Android Police

Polls

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Weekend poll: Which hand is dominant when you use your smartphone?

OK, bear with me: this one is kind of weird. But I've been thinking about it for, oh, five minutes now, and I've realized that I've never really considered what hand I predominantly hold my smartphone with. I'm left-handed, but my right hand is my dominant smartphone hand. My theory is that this is largely because I use a computer mouse with my right hand, and always have. Not to mention I keep my smartphone in my right-front pocket, so a cross-reach with my left hand would be really awkward (not that I couldn't easily keep it in the left pocket, though).

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Weekend poll: Do you make NFC payments?

NFC payments have seen a slow but steady rise here in the US in the past few years. While far from achieving global penetration, systems like Android Pay and Apple Pay have actually become pretty commonplace in many large retail chains and even some small businesses via checkout services like Square in America. I'd say I'm using Android Pay, personally, about half the time I'm interacting with a card terminal these days.

But I know it's not like that for everybody, and that other systems like Samsung Pay, or some specific to certain banks in some countries, do exist. So I'm curious if you use NFC (and/or MST) and, specifically, which system you use.

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Weekend poll: Do you use Google Photos cloud backup?

Google Photos' unlimited cloud backup is one of the best things Google's done with an app product in a while, if you ask me. Unlimited storage of intelligently compressed (or original quality for some phones) photos and videos means you can keep every moment your smartphone (or other camera) captures without ever [realistically] worrying about storage space. It's great. But other photo backup services do exist, and some people just don't like to use (or trust) the cloud for backing up their personal data.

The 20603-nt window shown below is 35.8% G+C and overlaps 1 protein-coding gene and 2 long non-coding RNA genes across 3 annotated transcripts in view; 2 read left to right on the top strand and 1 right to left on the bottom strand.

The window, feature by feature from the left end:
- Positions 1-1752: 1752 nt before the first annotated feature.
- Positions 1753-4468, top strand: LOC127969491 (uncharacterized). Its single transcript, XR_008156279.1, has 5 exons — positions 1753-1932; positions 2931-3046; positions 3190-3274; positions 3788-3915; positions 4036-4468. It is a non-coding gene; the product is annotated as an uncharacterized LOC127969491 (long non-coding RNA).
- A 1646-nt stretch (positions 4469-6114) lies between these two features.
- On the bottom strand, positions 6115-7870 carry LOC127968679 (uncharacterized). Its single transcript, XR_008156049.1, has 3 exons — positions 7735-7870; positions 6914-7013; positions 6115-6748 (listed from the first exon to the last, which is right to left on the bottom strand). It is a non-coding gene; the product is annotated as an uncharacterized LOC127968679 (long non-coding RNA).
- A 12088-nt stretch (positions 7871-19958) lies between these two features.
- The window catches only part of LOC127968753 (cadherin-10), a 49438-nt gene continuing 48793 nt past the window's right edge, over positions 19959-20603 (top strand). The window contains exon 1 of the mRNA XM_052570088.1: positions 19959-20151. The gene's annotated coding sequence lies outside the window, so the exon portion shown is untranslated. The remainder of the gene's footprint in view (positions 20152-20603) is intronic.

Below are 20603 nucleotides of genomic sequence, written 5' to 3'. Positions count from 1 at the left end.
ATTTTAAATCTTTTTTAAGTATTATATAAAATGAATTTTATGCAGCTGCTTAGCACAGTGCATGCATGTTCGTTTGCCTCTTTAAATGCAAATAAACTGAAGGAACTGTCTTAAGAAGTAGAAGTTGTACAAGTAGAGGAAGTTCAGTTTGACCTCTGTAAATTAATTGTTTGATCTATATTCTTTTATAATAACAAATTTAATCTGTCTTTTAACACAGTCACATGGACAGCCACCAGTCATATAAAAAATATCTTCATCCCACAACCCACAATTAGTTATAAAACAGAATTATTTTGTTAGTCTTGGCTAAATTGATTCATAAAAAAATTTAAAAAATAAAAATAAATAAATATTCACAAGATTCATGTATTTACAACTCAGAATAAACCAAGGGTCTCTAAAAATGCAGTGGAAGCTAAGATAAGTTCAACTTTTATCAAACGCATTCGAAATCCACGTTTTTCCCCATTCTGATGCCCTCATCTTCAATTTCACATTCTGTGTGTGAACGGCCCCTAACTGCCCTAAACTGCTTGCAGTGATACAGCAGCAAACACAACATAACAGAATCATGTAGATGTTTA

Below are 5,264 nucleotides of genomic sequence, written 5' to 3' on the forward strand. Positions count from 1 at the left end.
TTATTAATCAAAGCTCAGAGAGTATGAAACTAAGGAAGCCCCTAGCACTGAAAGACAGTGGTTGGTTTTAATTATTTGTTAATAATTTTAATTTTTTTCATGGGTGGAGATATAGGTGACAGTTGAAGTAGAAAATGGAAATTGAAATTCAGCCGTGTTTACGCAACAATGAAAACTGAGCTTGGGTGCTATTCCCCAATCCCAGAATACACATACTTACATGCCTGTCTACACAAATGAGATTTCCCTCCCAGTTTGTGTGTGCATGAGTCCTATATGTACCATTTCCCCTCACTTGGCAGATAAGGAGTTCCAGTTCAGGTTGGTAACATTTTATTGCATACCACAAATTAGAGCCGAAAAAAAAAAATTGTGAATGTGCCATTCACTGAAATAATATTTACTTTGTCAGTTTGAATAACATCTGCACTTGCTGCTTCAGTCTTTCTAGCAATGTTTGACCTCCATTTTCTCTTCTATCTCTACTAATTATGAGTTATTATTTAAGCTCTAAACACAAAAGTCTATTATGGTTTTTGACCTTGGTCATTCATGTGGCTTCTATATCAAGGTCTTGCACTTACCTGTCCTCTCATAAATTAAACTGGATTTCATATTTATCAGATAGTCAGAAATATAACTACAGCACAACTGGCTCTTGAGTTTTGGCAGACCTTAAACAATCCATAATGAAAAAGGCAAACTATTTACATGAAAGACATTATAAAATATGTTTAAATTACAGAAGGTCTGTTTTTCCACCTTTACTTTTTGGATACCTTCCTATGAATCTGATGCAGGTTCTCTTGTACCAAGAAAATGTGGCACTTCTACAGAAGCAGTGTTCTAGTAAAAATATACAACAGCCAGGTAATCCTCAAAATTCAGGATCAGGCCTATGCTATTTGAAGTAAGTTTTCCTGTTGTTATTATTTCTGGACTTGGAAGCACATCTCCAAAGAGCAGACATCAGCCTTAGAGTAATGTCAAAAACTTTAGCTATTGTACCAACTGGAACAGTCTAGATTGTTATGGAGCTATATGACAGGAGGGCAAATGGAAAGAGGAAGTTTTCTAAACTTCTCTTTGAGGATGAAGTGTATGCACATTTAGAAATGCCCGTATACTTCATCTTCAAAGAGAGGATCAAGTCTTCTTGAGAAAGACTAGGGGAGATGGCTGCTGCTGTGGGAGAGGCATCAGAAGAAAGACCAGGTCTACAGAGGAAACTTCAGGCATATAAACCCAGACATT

So, do you use Google Photos cloud backup feature? If not, why not?

Do you use Google Photos cloud backup?

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Weekend poll: Where and how did you buy your Google Pixel?

Last weekend, I asked you if you bought a Google Pixel (or ordered one) - about 5,000 of you responded that you had. Interestingly, the most popular model among Android Police readers looks to be the 128GB XL, which is the most expensive Pixel you can buy. Google's financing and availability through Verizon no doubt are the reason for this: by spreading payments over a term of months, you greatly reduce the immediate financial impact of what would otherwise be a nearly thousand-dollar purchase. Outside the US, though, the availability of such things is more limited.

This week, I want to know where and how you bought your Google Pixel.

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Weekend poll: So, did you buy a Pixel (or pre-order one)?

This weekend's poll is a predictable one, but hopefully interesting in its results nonetheless. Did you buy a Pixel or Pixel XL? I'm going to try and give a good number of options so that we can see how sales among Android Police readers were broken up in terms of SKU, as well (though we won't discuss colors today).

We're going to look at version - Pixel or Pixel XL - as well as storage variant. If you bought more than one Pixel, please choose the option for the device you think you intend to primarily use. Next week, I think we'll look at how you bought your Pixel, because that's an interesting question given Google's new financing options, as well as Verizon and Best Buy retail availability.